So any perception that the British are taking the Irish government for granted is a cause of concern.


Republicans are not exempt from criticism and on a number of occasions I have acknowledged this in a very public way. But sometimes I have to say that some of this criticism is without foundation and it gives succour to those who claim that no matter what republicans do, it will not be enough.

There is criticism, for example, of what is referred to as a lack of transparency on the IRA's acts of putting arms beyond use. This criticism ignores the enormity of this issue for the IRA and its support base. But more importantly it ignores the Good Friday Agreement position on weapons and the role of the IICD.

It also ignores the issue of other weapons in use in the hands of unionist paramilitaries and British state forces, as against the IRA's silenced arms. And it ignores the lengths to which the British system has gone to protect those who put guns into the hands of unionist paramilitaries and who remain in place today.

All of this was brought very much into stark profile when the sequence of initiatives agreed for last 21 October was aborted by Mr Trimble, after republicans had moved to honour commitments made as part of an agreed sequence of statements and actions.

Mr Trimble's commitments and probably more importantly at this time, the British government and Irish government's commitments, have been put on hold. Neither government has moved one inch on the commitments they made.

Only Sinn Féin and the IRA upheld their parts of the agreed sequence.

This has caused profound difficulties for the Sinn Féin leadership. And the irony of it all is that there is no doubt about the significance of the IRA's act, even among its detractors and opponents. This has been acknowledged by governments and rejectionist unionists alike.

Despite what happened consequently, I want to make it clear that I stand over the remarks I made that day.

I set out a peaceful direction for republicans because I believe that is the proper position. But myself and Martin McGuinness and others had negotiated and received commitments from London, Dublin and the UUP leadership which persuaded the IRA leadership to put beyond use the largest amount of arms to date - and also to set out its view of my remarks.

It was bad enough that Mr. Trimble walked away from this but there is little that can be done about that now. But the two governments can fulfil their commitments and it is intolerable that the British and Irish governments have not done so.

They have also failed to provide any satisfactory explanation for reneging.


This brings us back to the Assembly elections, which saw Sinn Féin make an historic breakthrough, emerging with the second highest vote, an increased number of seats and our status confirmed as the largest nationalist party in the north, and the third largest on the island.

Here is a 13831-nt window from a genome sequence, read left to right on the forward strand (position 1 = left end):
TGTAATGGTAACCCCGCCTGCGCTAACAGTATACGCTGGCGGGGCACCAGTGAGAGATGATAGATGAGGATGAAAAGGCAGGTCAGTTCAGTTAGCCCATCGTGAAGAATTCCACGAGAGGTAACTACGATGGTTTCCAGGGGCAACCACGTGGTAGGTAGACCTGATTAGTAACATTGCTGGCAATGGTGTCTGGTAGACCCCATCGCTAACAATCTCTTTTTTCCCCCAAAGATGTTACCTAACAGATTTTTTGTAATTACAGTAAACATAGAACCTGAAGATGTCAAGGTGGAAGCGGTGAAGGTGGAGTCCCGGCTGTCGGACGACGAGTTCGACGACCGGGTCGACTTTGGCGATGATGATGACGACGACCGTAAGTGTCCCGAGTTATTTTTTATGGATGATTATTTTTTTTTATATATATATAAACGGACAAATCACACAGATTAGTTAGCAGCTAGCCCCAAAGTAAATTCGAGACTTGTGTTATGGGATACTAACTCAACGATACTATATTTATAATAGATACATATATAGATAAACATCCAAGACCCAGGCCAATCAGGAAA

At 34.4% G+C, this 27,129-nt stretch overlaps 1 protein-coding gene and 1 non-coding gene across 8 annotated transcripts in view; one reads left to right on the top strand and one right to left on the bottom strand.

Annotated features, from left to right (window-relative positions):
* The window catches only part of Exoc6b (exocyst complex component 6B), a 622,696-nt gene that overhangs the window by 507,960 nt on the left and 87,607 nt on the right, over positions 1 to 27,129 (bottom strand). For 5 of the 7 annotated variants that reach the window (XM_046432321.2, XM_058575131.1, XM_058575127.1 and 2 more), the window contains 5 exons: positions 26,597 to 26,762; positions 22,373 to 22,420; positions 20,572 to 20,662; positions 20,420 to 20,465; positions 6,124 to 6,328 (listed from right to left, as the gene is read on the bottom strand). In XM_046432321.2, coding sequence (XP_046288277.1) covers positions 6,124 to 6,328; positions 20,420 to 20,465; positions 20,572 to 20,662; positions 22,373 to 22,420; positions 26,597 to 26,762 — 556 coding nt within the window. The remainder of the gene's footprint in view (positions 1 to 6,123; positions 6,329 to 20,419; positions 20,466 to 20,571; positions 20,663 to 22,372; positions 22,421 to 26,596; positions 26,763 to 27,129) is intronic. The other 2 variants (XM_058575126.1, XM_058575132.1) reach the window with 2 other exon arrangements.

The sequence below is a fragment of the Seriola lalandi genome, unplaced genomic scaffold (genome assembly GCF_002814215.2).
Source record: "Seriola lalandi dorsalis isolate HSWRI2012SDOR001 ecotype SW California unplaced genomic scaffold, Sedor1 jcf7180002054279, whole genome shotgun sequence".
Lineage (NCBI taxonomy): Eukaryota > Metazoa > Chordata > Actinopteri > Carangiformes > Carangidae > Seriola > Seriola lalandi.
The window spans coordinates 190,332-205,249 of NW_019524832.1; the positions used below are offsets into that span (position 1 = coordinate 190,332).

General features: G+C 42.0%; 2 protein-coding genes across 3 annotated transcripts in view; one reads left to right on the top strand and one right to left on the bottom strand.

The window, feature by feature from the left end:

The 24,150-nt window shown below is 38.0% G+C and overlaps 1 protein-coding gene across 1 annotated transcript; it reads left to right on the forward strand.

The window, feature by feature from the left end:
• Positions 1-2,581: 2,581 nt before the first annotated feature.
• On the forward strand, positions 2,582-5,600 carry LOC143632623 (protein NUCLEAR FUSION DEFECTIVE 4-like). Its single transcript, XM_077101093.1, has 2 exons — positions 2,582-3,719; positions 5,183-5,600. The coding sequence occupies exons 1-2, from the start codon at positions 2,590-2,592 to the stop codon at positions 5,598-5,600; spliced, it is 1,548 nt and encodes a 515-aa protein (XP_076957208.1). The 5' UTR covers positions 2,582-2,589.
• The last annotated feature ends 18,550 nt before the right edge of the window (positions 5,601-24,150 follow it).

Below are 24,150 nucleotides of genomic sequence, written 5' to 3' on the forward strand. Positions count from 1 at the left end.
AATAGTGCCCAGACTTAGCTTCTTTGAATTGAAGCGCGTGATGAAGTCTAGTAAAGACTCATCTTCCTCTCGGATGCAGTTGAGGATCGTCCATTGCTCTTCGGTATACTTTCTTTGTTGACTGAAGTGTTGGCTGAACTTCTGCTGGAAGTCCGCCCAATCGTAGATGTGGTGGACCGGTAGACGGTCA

But of course none of this counts. The electoral rights of all citizens who voted for our party and all the pro-Agreement parties are set aside and the Sinn Féin electorate is told we have to pass a series of tests before we are acceptable. It is ironic that those who are loudest on this issue also demand that their mandate has to be respected and British Ministers who have no mandate here whatsoever can change the rules to suit their government.

Most nationalists have no real conviction that the DUP will move speedily to engage with the current process.

Sinn Féin sets no conditions whatsoever on talking to the DUP. Neither are we against sharing power with them, despite the record of some of its most senior members.

Our record shows that we are for the peace process, the political process and the wider process of conflict resolution. This is unchallengeable.


The DUP vote means they succeeded in mopping up all the anti-Agreement sentiment in the last Assembly. And with the transfer of Jeffrey Donaldson and his colleagues from the UUP, there is now a significant unionist majority in the Assembly against the Good Friday Agreement. They now can count on 34 anti-Agreement votes in the Assembly. On the other hand, the pro-Agreement parties can marshal 74 votes.

Those who promote the election results as a 'victory for the extremes' are seeking to serve some other agenda by camouflaging the realities behind the vote. The majority of people want the Agreement to work and are represented by two thirds of the MLAs.

One third, the DUP, have a desire is to destroy the Agreement, ignore the wishes of the Irish and British people, and turn the clock back to the bad old days of domination and supremacy.

But they know, if they reflect at all, that this cannot happen. The process of change can be frustrated or delayed, but it cannot be stopped.